Botha, P.J.J. "Chapter Six: Authorship in Historical Perspective." Orality and Literacy in Early Christianity. Eugene, OR: Cascade, 2013, 126-144.
Botha observes that not only the concept of composition, but also the definition of authorship is easily treated anachronistically by modern scholarship (Botha 2013, 126). When considering authorship, we rightly consider what an author was thought to be in the time and place of the composition of the work in question. Following Foucault, Botha takes the author prior to the Enlightenment (and, for that matter, after it) not to be the sole magisterial creator of a work. There are always other forces at work, a cultural and sociological context, for instance, which take a hand in governing creative work. Botha describes this in some detail, then briefly discusses how the author's name recognition became an important data point only in the Enlightenment (Botha 2013, 128).
The terminology of authorship did not exist in Greco-Roman antiquity, nor did the concept. It was not until the Renaissance that people began to be thought of in terms of materials they wrote, though previously the individual might be recognized as someone whose ideas could be used in arguments. It was not until the Enlightenment that "literary property properly emerged" (Botha 2013, 129). Botha therefore briefly reviews some elements of the conceptual and practical elements of authorship in antiquity (Botha 2013, 130). Pliny the elder, a very prolific (and therefore unusual) author, spent extensive time in research, being read to and dictating notes and extracts. Lucian recommended extensive gathering of notes, then some process of organization. Apparently notebooks of some sort were kept, at least by some (Botha 2013, 131). Eventually, a text would be dictated for transcription on a scroll. A text would be revised, sometimes multiple times, before it was considered a finished work (Botha 2013, 132). Because of the nature of dictation, in some instances it would result in notes which would be filled in later by the scribe (Botha 2013, 133).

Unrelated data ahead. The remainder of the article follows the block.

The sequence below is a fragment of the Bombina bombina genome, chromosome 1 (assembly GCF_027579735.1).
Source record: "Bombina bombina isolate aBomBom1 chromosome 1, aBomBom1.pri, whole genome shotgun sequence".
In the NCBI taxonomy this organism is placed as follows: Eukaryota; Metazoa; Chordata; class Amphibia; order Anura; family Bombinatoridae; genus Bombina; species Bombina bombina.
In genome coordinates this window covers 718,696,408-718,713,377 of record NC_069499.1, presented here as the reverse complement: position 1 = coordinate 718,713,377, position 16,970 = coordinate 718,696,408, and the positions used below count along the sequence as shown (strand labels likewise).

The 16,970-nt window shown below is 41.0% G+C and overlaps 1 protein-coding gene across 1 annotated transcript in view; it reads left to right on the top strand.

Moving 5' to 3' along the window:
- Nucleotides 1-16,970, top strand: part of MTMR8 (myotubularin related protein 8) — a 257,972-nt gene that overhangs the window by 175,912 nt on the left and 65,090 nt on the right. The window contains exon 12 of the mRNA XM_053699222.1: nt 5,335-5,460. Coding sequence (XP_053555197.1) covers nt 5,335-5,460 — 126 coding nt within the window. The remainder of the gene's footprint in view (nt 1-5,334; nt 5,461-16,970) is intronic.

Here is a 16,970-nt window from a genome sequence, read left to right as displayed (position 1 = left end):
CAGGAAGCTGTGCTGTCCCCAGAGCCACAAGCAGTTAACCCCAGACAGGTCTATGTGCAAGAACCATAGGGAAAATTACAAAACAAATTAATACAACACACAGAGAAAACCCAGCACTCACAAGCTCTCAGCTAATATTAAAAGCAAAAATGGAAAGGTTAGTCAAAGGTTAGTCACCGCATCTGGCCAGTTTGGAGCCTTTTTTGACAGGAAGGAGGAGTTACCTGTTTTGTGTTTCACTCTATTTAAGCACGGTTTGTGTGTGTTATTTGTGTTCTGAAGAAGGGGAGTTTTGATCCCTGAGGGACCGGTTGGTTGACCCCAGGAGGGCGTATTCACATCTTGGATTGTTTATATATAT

Publication, or really, release of a literary work, was often done either without the name of an author, or under some other name (Botha 2013, 133). A dedication of a work is often made to someone. This serves as an indicator that the work is finished, and also associates the author in some way with a more prominent individual. It further implies that a copy of the work has been furnished to the person to whom it is dedicated, hence the work is published (Botha 2013, 134). Some publishers are known to have existed, receiving texts and arranging for copies to be made and distributed. It was through public reading that the work would become known.
Distribution of books occurred normally not initially by making copies, but by oral presentation in public and by lending a book to a friend (Botha 2013, 136). Any additional copies were normally made by a private copyist, and could be subject to revision, emendation and error.
Authors, so as to establish their identity, tended to insert statements which could serve as personal markers (Botha 2013, 137). This could assist a reader in knowing the actual source of a work.
Botha concludes that a concept of the author as understood in antiquity is necessary to properly interpret works (Botha 2013, 137). The author in that world is not the same as an author in our world. Further, the communal nature of presentation influenced the content. An awareness of the traditions and expectations of the setting is crucial (Botha 2013, 138). The work of composition, also communal in nature, would influence what would appear. The way material would be included or excluded at all stages of the composition process and the way a listener would gather information would all be influenced by other social contexts.